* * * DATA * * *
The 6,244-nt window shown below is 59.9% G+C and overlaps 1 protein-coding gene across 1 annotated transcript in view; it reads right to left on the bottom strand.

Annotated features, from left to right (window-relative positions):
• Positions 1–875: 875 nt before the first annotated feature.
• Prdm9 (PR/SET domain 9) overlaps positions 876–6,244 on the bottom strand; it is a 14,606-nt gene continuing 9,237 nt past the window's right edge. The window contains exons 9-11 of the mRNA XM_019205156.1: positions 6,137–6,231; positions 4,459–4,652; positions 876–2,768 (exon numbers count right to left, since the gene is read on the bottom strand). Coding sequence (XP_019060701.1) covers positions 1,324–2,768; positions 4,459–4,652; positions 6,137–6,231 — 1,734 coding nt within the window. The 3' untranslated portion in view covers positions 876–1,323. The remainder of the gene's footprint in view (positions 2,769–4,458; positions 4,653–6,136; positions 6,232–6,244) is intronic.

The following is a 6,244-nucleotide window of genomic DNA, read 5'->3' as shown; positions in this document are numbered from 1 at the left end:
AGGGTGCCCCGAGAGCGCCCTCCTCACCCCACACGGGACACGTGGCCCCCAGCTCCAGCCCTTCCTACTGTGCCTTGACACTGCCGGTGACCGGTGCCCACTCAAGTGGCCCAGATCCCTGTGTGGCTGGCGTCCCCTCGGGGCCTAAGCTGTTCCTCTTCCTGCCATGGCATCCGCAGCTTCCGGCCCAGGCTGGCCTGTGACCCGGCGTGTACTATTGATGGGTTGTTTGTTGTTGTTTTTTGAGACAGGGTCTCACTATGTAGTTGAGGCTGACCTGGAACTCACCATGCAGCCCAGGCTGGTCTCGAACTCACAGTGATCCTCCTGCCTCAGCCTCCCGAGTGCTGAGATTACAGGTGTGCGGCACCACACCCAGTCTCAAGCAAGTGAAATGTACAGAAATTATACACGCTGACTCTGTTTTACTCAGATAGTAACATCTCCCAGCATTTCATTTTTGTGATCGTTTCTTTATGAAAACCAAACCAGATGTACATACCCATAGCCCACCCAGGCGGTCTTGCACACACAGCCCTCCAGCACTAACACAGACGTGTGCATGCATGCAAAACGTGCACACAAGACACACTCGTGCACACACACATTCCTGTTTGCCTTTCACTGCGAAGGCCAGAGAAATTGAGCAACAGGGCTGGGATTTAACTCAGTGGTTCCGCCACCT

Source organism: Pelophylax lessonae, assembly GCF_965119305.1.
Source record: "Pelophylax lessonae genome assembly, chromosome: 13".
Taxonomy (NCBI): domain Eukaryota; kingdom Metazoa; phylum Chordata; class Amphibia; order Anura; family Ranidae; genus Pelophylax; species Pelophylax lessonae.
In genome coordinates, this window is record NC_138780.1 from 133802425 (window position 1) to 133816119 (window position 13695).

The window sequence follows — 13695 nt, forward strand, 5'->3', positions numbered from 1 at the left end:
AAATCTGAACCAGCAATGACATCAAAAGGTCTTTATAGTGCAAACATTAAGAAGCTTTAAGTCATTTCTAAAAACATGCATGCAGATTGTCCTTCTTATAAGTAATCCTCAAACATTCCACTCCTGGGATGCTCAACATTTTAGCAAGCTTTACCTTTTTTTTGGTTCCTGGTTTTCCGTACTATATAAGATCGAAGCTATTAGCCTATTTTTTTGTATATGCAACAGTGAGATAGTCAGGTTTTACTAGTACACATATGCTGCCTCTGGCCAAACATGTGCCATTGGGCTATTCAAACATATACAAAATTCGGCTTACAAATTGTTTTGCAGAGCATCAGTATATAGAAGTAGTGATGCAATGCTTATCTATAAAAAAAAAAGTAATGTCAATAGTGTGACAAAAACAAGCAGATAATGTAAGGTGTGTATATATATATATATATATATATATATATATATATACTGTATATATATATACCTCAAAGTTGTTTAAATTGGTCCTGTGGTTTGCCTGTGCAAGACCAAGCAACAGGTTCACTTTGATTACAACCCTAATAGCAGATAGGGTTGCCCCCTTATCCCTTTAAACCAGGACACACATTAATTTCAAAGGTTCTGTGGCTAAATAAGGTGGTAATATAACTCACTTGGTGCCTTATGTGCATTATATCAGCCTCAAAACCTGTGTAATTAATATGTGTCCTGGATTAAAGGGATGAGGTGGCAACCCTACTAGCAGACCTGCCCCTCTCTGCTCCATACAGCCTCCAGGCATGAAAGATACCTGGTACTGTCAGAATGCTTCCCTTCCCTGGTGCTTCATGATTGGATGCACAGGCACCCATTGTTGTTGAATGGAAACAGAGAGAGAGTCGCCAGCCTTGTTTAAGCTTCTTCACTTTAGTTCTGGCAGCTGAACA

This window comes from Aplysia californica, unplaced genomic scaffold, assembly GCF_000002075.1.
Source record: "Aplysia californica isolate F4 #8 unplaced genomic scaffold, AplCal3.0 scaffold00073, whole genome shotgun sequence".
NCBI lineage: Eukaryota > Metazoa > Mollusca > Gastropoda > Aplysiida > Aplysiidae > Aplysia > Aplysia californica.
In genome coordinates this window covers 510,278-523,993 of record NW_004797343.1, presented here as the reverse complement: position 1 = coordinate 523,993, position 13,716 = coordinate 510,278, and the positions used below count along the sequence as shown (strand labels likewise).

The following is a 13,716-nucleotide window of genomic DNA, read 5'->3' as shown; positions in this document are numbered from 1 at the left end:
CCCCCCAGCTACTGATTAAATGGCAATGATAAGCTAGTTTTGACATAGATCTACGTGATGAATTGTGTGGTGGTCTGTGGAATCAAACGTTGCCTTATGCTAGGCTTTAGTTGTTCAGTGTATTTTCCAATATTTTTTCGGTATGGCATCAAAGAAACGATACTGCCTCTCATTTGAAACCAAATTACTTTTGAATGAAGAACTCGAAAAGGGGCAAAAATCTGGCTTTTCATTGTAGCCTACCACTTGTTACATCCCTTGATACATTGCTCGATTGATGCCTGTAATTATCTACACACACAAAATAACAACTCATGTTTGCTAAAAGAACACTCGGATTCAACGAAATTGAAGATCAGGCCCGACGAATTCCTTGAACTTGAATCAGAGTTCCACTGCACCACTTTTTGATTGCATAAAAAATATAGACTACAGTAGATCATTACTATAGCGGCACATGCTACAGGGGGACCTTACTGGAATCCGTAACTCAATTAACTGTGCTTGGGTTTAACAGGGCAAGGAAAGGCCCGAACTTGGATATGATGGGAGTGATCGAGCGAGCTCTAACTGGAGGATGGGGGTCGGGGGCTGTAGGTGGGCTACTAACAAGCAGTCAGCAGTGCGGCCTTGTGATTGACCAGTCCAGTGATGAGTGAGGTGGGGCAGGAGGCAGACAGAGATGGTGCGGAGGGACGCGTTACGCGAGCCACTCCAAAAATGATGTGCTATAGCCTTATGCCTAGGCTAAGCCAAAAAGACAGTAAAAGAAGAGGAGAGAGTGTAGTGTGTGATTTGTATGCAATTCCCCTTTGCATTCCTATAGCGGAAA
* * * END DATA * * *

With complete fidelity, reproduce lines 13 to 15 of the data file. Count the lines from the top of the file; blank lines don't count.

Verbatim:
This window comes from Aplysia californica, unplaced genomic scaffold, assembly GCF_000002075.1.
Source record: "Aplysia californica isolate F4 #8 unplaced genomic scaffold, AplCal3.0 scaffold00073, whole genome shotgun sequence".
NCBI lineage: Eukaryota > Metazoa > Mollusca > Gastropoda > Aplysiida > Aplysiidae > Aplysia > Aplysia californica.